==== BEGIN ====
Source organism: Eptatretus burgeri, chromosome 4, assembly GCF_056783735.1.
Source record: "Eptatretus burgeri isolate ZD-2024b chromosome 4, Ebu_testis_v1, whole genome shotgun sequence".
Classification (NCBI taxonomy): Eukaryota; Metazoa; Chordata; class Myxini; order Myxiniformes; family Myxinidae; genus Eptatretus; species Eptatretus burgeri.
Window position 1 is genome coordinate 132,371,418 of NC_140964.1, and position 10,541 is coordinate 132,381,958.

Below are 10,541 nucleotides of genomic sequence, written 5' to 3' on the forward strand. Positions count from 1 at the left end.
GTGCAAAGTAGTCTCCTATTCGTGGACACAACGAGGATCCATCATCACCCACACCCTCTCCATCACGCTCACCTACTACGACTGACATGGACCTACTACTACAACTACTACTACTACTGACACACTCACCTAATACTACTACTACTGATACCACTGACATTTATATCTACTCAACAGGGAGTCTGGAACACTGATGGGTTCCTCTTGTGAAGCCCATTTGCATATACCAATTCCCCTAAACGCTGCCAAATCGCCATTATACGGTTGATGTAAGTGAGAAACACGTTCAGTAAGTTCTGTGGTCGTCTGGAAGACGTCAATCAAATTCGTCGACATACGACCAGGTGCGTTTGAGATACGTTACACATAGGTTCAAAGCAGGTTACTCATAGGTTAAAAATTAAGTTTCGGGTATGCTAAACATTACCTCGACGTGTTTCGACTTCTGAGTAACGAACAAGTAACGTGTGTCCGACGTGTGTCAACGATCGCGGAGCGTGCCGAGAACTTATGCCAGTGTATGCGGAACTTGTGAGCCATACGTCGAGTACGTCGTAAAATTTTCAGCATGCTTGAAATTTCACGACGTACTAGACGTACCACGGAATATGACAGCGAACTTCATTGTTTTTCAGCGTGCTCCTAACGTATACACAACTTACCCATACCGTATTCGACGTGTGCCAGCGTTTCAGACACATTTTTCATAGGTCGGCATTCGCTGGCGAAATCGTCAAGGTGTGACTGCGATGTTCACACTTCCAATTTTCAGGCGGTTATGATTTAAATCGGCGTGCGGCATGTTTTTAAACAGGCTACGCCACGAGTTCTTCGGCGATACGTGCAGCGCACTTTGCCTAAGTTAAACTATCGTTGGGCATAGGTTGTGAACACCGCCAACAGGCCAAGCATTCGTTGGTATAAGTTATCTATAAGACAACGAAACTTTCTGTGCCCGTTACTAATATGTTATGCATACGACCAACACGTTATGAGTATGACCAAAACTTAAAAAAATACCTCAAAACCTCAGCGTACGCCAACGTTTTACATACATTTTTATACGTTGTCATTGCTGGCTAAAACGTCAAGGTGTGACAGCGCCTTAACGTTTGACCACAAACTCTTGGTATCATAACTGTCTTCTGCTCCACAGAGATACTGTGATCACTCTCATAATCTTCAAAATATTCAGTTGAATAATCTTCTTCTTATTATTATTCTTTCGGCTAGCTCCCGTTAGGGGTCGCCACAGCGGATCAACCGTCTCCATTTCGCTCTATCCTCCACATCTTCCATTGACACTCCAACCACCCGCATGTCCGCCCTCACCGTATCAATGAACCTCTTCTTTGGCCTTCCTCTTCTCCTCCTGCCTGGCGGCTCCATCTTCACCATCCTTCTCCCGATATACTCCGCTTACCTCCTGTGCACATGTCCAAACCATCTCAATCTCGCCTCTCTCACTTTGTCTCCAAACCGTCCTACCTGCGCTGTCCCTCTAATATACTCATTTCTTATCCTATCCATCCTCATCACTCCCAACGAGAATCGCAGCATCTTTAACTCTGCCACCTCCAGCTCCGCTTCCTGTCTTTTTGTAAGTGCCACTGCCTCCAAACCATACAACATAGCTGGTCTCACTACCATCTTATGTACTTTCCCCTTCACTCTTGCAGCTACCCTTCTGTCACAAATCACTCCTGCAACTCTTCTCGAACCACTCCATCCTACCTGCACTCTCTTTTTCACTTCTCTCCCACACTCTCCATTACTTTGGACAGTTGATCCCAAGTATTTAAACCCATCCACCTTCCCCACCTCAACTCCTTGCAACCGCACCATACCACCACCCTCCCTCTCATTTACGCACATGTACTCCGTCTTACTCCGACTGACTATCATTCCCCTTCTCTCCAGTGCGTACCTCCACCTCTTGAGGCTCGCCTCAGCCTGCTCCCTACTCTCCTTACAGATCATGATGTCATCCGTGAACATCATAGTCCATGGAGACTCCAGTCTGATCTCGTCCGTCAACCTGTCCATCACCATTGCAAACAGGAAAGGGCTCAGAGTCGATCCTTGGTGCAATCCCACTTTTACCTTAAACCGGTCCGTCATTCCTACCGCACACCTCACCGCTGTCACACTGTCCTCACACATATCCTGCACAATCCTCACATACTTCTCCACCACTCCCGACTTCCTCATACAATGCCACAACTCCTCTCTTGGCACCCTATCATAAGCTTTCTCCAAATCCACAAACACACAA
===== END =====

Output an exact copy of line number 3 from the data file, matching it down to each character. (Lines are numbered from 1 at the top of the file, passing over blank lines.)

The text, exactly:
Classification (NCBI taxonomy): Eukaryota; Metazoa; Chordata; class Myxini; order Myxiniformes; family Myxinidae; genus Eptatretus; species Eptatretus burgeri.